Argentina chief rabbi severely beaten in ‘anti-Semitic’ home invasion
Jewish groups condemn attack after Rabbi Gabriel Davidovich assaulted and wife restrained in Buenos Aires home; attackers shout 'we know you are AMIA's rabbi'
Argentina’s chief rabbi was hospitalized in serious condition Monday after being beaten during a home invasion Monday.
The attack on Rabbi Gabriel Davidovich in the Buenos Aires neighborhood of Once was condemned by Jewish groups as an anti-Semitic attack.
The attackers, who entered the home of Davidovich in the pre-dawn hours, shouted “We know you are AMIA’s rabbi,” while beating him, according to local press reports.
Davidovich’s wife was restrained and the assailants took money and belongings from the home before fleeing, according to press reports.
He was hospitalized with several fractured ribs and a punctured lung, La Nacion reported. Hebrew-language press accounts reported his condition as “serious.”
AMIA said in a statement that the comments by the attackers were a cause for “alarm.”
“With extreme consternation, [AMIA] … expresses its deep concern,” the group said in a statement.
The DAIA Jewish community political umbrella group called the attack anti-Semitic and urged authorities to take action, linking it to anti-Semitic attacks in Europe.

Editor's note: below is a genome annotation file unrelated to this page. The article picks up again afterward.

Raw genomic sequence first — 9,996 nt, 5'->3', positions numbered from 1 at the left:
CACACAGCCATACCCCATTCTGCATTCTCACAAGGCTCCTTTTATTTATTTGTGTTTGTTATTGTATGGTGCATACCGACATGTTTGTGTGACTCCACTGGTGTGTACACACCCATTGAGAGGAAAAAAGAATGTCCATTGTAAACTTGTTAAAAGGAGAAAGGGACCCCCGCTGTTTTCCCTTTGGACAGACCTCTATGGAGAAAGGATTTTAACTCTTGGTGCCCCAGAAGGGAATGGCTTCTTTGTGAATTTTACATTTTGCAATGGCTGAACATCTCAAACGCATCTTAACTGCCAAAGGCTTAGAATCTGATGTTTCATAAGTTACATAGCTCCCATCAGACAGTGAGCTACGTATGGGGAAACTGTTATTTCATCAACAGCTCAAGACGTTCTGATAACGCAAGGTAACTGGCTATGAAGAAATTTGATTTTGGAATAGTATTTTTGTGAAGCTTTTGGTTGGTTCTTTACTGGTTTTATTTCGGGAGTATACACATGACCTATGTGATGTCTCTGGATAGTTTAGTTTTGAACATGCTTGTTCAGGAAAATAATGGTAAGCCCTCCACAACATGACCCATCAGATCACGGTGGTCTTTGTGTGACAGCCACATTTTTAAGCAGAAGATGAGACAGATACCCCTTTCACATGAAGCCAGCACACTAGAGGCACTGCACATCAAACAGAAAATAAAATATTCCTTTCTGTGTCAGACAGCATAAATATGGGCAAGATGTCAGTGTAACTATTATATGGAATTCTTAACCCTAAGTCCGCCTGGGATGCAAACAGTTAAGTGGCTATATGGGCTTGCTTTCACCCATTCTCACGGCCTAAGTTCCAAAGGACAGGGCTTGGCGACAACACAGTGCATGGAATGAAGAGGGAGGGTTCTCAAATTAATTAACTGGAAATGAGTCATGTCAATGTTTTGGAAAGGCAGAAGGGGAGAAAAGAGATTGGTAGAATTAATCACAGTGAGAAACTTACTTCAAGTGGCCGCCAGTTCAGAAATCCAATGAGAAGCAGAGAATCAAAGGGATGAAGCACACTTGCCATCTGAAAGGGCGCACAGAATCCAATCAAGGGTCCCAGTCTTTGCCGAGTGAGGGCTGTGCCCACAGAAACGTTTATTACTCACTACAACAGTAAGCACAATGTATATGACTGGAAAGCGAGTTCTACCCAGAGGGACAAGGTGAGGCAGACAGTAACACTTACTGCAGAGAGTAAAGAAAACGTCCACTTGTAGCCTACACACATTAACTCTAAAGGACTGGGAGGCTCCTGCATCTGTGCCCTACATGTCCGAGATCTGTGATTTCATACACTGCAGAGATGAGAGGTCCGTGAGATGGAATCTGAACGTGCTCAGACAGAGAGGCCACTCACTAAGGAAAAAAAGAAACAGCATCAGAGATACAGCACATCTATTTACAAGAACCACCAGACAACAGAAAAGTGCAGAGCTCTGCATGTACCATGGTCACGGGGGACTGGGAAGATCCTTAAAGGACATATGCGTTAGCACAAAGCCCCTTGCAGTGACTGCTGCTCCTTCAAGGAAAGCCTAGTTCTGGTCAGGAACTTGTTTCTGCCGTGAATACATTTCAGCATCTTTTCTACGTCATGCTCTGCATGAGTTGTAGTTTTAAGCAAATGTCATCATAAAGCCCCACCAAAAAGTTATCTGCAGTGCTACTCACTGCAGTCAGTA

The local Avoda Labor Zionist group also described the attack as anti-Semitic.
World Jewish Congress CEO and Executive Vice President Robert Singer said the singling out of Davidovich as a Jew was “disturbing and worrisome.”
“It is not yet clear whether this was a targeted crime of hateful antisemitism or a barbaric criminal act, but we trust that the authorities will continue to do everything in their power to determine the motive and bring the perpetrators to justice.”
ADL official Sharon Nazarian urged “government authorities to swiftly investigate this heinous assault and call on faith leaders and other officials to condemn this judeophobic hate crime.”
Police were investigating the crime as a robbery, according to La Nacion.
Argentina is home to some 200,000 Jews, most of them in Buenos Aires.
Over the weekend, headstones in a Jewish cemetery in the San Luis section of the capital were vandalized. Officials said it was not clear if the attack was anti-Semitic in nature.
In November, soccer fans in Argentina chanted about “killing the Jews to make soap” during a match with a team historically associated with the Jewish community and rioted when the visitors won.